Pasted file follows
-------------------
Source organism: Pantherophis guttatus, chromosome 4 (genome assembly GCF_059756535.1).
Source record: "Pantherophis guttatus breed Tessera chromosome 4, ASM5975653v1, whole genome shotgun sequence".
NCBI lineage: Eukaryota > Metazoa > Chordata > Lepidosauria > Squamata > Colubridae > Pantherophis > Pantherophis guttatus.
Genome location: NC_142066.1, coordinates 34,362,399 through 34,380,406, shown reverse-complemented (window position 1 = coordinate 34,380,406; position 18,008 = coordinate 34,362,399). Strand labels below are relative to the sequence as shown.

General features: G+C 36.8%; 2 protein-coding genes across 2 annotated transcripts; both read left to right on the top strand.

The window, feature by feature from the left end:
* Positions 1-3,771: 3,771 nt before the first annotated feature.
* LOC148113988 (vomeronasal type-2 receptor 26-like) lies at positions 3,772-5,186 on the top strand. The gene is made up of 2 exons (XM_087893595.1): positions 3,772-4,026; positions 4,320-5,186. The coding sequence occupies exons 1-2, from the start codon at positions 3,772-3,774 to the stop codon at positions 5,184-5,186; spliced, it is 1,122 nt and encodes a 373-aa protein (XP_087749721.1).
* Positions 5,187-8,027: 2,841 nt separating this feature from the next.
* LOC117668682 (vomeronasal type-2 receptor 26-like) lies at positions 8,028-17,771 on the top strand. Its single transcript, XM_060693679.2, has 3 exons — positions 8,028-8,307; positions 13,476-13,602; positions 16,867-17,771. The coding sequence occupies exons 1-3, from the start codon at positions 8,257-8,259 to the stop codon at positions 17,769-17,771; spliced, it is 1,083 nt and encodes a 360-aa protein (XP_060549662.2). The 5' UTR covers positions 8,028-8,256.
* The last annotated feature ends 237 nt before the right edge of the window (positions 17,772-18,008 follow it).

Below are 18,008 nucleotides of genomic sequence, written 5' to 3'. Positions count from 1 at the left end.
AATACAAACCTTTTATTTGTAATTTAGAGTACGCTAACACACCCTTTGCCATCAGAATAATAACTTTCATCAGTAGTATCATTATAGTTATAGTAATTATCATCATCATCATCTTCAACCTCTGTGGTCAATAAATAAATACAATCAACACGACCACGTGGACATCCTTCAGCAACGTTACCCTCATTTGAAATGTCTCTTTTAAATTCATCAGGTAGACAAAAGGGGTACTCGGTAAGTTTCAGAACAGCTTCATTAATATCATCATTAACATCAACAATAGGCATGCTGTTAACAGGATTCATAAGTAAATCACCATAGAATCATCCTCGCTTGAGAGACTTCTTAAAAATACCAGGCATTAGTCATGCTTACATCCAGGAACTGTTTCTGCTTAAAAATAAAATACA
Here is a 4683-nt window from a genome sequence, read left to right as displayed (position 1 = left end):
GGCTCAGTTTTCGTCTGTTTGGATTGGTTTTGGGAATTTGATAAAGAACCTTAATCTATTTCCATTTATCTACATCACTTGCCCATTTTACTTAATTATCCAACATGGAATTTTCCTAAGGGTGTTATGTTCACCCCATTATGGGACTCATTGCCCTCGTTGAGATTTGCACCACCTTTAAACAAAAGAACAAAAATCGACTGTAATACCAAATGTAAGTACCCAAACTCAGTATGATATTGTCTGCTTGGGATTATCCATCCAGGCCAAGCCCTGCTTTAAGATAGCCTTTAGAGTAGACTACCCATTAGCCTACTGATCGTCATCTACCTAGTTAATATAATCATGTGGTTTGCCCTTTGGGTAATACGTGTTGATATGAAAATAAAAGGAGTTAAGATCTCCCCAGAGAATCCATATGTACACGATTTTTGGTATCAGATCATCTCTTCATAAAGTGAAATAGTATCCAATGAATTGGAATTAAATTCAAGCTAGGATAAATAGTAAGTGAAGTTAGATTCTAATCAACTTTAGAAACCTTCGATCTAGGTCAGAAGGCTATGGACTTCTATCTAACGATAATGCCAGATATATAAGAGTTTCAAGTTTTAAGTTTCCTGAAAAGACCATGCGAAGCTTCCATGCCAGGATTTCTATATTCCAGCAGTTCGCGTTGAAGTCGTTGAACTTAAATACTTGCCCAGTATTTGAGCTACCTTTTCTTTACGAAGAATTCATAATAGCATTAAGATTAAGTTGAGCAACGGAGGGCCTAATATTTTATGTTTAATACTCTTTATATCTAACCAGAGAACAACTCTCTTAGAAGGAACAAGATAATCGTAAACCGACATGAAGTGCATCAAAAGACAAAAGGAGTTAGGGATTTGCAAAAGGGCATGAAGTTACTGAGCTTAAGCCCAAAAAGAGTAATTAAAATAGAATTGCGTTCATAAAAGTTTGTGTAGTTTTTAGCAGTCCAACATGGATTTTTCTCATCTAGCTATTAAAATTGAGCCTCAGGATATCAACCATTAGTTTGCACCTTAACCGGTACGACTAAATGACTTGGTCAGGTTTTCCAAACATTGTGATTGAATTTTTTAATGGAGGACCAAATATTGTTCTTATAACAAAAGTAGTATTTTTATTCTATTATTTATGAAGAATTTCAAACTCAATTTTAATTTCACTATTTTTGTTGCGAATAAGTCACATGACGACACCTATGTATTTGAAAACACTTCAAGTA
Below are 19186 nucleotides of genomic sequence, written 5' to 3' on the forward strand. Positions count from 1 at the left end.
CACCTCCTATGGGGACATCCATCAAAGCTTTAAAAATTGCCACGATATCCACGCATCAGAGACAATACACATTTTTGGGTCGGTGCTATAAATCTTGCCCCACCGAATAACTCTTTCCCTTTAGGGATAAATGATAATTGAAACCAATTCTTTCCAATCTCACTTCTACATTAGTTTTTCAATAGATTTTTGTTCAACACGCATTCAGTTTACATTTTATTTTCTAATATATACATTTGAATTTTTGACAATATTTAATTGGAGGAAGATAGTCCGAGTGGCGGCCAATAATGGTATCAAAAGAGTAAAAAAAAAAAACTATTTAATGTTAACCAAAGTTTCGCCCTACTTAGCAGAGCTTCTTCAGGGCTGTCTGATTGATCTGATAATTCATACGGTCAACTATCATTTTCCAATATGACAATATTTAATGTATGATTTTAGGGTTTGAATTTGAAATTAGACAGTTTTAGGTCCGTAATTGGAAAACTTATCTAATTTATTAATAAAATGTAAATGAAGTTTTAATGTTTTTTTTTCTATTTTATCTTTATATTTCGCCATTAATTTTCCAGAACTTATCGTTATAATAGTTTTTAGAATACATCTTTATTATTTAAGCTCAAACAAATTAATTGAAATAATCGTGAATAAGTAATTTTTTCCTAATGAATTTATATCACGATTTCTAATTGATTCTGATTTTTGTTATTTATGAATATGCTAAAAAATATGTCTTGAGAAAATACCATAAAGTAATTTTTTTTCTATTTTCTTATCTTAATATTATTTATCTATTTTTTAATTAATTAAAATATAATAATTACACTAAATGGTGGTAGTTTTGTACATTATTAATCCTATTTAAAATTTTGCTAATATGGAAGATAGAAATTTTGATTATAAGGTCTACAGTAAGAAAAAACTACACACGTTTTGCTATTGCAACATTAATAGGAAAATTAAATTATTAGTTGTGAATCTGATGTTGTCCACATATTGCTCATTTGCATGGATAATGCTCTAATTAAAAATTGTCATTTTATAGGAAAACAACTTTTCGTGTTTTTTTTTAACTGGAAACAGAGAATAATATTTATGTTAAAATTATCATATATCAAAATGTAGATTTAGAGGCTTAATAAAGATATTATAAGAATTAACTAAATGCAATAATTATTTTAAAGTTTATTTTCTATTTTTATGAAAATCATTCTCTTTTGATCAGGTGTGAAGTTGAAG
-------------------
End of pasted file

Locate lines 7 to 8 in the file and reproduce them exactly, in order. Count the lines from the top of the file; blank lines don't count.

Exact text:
* Positions 1-3,771: 3,771 nt before the first annotated feature.
* LOC148113988 (vomeronasal type-2 receptor 26-like) lies at positions 3,772-5,186 on the top strand. The gene is made up of 2 exons (XM_087893595.1): positions 3,772-4,026; positions 4,320-5,186. The coding sequence occupies exons 1-2, from the start codon at positions 3,772-3,774 to the stop codon at positions 5,184-5,186; spliced, it is 1,122 nt and encodes a 373-aa protein (XP_087749721.1).